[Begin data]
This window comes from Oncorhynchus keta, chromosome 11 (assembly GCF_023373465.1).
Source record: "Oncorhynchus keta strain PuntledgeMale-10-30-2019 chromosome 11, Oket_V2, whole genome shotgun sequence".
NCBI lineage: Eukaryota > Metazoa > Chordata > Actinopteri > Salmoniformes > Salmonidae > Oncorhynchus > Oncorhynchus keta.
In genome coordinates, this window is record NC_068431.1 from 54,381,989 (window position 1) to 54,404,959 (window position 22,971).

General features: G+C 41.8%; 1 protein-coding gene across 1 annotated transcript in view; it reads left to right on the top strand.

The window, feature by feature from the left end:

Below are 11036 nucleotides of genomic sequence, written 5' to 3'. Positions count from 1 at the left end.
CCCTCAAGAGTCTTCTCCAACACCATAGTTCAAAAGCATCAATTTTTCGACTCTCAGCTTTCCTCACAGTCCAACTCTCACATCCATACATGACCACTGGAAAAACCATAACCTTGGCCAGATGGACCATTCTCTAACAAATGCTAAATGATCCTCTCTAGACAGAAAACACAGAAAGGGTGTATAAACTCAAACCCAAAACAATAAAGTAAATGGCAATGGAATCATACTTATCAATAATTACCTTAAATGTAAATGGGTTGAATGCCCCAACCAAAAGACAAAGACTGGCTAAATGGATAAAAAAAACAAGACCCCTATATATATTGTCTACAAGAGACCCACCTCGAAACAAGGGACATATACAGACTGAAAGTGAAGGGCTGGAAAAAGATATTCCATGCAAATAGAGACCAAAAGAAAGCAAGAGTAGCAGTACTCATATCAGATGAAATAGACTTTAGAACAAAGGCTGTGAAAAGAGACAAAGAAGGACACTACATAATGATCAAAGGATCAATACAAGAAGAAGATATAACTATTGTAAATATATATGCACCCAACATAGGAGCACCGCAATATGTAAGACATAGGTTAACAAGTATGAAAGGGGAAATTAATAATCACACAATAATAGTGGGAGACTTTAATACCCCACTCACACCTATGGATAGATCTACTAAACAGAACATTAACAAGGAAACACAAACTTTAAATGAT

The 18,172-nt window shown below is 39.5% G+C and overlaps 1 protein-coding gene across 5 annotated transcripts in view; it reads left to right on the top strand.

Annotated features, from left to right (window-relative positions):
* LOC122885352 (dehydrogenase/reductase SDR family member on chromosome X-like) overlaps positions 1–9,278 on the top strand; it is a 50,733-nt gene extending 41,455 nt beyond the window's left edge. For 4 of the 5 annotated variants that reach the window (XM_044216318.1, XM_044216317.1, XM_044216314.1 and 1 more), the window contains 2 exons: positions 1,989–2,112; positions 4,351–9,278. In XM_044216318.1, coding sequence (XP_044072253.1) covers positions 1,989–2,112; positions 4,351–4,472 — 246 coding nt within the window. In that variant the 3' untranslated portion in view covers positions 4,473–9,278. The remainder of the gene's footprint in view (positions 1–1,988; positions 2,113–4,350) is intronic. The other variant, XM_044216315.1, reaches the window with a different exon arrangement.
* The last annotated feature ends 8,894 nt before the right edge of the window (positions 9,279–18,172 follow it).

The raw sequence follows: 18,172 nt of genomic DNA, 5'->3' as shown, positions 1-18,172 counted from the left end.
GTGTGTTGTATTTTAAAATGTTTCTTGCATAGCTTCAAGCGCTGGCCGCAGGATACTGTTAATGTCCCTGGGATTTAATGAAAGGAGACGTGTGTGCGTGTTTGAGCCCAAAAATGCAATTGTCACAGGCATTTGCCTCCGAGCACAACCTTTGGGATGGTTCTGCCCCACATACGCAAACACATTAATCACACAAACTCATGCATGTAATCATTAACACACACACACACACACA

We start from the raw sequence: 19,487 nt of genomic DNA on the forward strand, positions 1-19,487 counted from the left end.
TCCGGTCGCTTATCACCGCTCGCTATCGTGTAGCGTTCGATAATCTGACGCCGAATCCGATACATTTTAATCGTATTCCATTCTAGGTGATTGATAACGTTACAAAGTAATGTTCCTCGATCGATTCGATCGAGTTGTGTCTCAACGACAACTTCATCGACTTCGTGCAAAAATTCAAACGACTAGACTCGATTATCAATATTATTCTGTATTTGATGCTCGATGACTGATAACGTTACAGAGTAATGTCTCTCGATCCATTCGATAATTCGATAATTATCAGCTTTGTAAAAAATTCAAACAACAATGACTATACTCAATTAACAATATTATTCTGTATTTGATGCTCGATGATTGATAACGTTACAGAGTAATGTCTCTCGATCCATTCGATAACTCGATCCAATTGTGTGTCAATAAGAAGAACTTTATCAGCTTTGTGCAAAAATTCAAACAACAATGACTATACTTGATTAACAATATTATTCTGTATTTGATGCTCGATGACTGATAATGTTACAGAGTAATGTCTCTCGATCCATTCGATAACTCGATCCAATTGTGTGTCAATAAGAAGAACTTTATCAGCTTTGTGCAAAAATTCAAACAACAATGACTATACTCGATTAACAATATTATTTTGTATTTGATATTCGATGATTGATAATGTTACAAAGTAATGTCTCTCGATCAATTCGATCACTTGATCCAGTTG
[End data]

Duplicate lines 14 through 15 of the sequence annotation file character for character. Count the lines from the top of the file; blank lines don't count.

GTGTGTTGTATTTTAAAATGTTTCTTGCATAGCTTCAAGCGCTGGCCGCAGGATACTGTTAATGTCCCTGGGATTTAATGAAAGGAGACGTGTGTGCGTGTTTGAGCCCAAAAATGCAATTGTCACAGGCATTTGCCTCCGAGCACAACCTTTGGGATGGTTCTGCCCCACATACGCAAACACATTAATCACACAAACTCATGCATGTAATCATTAACACACACACACACACACA

We start from the raw sequence: 19,487 nt of genomic DNA on the forward strand, positions 1-19,487 counted from the left end.